The 50th United Nations Bonn Climate Change Conference didn’t include key findings on global warming
The 50th United Nations Bonn Climate Change Conference ended in a deadlock when it failed to include the findings, especially the targets of the Special Report on Global Warming of 1.5 degrees Celsius (SR1.5) prepared by the Intergovernmental Panel on Climate Change (IPCC) in 2018.
The urgent decision to take action against what the United Nations’ secretary general has called a climate emergency has now been delayed further. This has been the characteristic of the United Nations Framework Convention on Climate Change (UNFCCC) negotiations for the past few years.
The major reason for this debacle was objections of few developed countries, especially Saudi Arabia, on the scientific uncertainties of the report.
“The risks and uncertainties associated with the methodological approaches used to develop the SR1.5 further raised concerns on scientific knowledge gaps identified in the SR1.5 that hamper the ability to inform decision making at national, regional and international levels,” said the Subsidiary Body for Scientific and Technological Advice (SBSTA) of the UNFCCC in a previous version of the draft conclusion that was pushed mostly by oil producing countries.
Gebru Jember Endalew of Ethiopia, lead negotiator for the group of least developed countries, told the media that this previous version of the draft conclusion was “unacceptable” because it “questioned and revisited the science”.
Negotiators from other vulnerable groups of countries like the small island states, which will be the first to lose their existence when sea levels rise due to global warming, also voiced their concern over the apparent exclusion of SR1.5 from UNFCCC negotiations.
The SR1.5 was commissioned to specifically explore the scientific feasibility of the 1.5°C goal set in the Paris Agreement. The SR1.5 had stated that at the current rate of emissions the world is set to breach the global warming limit of 1.5°C between 2030 and 2052. It had also suggested much stiffer targets for countries so that the 1.5°C target could be achieved.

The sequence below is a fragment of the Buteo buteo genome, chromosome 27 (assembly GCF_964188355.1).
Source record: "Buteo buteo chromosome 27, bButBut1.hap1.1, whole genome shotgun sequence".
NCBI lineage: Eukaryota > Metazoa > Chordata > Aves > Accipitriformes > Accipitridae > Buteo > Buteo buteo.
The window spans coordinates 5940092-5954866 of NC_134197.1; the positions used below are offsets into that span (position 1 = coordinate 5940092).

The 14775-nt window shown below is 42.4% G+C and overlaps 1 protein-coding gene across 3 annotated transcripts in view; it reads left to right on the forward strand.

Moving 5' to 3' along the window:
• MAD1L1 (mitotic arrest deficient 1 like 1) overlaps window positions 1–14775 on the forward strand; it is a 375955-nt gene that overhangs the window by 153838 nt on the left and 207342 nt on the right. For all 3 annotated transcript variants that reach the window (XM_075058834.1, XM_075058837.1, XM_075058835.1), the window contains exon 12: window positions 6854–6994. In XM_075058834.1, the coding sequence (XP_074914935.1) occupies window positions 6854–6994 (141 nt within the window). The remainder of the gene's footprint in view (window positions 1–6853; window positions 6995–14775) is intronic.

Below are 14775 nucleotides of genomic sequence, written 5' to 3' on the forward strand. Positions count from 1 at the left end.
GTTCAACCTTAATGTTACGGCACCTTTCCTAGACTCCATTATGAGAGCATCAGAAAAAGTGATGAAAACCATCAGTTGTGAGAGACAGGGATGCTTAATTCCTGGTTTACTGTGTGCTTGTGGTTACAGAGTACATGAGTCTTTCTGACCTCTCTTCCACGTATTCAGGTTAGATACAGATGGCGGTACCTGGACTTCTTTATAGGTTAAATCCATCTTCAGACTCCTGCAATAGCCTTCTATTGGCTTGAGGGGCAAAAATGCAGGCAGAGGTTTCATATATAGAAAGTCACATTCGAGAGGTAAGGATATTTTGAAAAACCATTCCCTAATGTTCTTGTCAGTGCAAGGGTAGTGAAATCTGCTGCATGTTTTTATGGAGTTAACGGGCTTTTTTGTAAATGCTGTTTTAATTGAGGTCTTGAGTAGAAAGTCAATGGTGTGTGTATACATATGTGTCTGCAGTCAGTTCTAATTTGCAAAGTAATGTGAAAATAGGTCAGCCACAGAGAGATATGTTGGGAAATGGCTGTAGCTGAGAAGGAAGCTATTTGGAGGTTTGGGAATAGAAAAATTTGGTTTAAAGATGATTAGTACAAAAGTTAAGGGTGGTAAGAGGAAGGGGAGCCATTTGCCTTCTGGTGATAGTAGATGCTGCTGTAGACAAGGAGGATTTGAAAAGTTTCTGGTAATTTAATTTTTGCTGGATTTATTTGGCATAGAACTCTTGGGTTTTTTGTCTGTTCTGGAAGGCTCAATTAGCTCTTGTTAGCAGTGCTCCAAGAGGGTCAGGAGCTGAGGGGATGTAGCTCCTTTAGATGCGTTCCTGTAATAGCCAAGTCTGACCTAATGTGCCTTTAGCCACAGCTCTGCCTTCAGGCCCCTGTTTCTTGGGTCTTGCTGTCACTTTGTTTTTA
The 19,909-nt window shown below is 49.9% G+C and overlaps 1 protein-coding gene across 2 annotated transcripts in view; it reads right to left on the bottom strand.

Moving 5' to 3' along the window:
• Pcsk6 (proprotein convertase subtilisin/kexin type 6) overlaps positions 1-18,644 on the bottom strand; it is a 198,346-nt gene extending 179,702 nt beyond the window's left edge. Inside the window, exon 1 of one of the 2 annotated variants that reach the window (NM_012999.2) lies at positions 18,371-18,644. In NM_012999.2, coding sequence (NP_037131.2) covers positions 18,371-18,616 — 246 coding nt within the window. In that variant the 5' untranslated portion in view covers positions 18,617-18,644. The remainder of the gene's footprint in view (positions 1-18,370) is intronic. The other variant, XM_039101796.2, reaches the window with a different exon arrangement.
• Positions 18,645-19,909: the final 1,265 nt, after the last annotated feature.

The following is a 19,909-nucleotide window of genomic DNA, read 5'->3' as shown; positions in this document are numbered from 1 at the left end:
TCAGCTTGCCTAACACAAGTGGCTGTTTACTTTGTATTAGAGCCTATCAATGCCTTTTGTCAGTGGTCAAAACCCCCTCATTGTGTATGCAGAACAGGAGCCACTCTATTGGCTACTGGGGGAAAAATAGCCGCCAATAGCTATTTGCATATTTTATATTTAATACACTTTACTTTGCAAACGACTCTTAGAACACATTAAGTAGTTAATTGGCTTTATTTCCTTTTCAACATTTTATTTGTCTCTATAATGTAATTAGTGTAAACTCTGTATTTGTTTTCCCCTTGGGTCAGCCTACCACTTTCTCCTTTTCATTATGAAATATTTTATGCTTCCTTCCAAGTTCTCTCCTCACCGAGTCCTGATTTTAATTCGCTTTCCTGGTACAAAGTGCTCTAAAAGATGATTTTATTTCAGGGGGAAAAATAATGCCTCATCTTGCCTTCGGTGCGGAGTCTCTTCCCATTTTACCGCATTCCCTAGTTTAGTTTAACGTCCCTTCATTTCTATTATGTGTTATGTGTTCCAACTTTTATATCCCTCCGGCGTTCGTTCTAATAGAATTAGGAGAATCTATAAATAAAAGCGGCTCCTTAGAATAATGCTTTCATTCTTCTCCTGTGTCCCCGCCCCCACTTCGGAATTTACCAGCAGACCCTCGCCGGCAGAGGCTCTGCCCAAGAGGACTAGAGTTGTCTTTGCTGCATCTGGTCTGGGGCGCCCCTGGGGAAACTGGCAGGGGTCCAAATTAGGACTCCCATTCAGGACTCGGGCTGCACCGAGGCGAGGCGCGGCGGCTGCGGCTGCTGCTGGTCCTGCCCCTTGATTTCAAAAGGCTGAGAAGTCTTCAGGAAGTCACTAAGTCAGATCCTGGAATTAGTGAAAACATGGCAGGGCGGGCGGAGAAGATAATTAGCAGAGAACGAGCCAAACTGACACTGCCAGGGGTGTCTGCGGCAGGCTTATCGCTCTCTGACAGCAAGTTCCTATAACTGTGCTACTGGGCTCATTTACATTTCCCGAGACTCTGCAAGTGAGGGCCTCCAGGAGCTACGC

In fact, the global emissions of green house gases need to be cut by 45 per cent by 2030 and become net zero by 2050 to keep warming below 1.5°C as decided under the Paris Agreement. This is projected to lower the impacts on terrestrial, freshwater, and coastal ecosystems and retain more of their services to humans.
In the final draft conclusion brought out by the chair, the SBSTA expressed their appreciation and gratitude to the IPCC and the scientific community for responding to their invitation and that the document represents the best available science.
“The views expressed on how to strengthen scientific knowledge on global warming of 1.5°C were on the lines that work under this agenda sub-item has been completed,” The SBSTA noted. But no further conclusions were made nor any decisions taken.
This means that there is not enough agreement among the parties at the UNFCCC on the validity of the science of climate change to take a decision on the revised targets set by SR 1.5. This is when the world’s temperatures have already warmed by up to 1.2°C since pre-industrial levels and the impact of this warming is visible in the form of extreme weather events, rising sea levels and diminishing Arctic sea ice.
There is a record breaking heatwave in Europe which has left the continent scorched, including Germany where the climate talks are being held. Just before this an elongated heat wave period in India had swept through 23 states and Union territories.
Both these events are a result of climate change which validates the work being done by climate scientists. So, it would be imperative for the UNFCCC to take the science of climate change seriously and use it in its negotiation proceedings.
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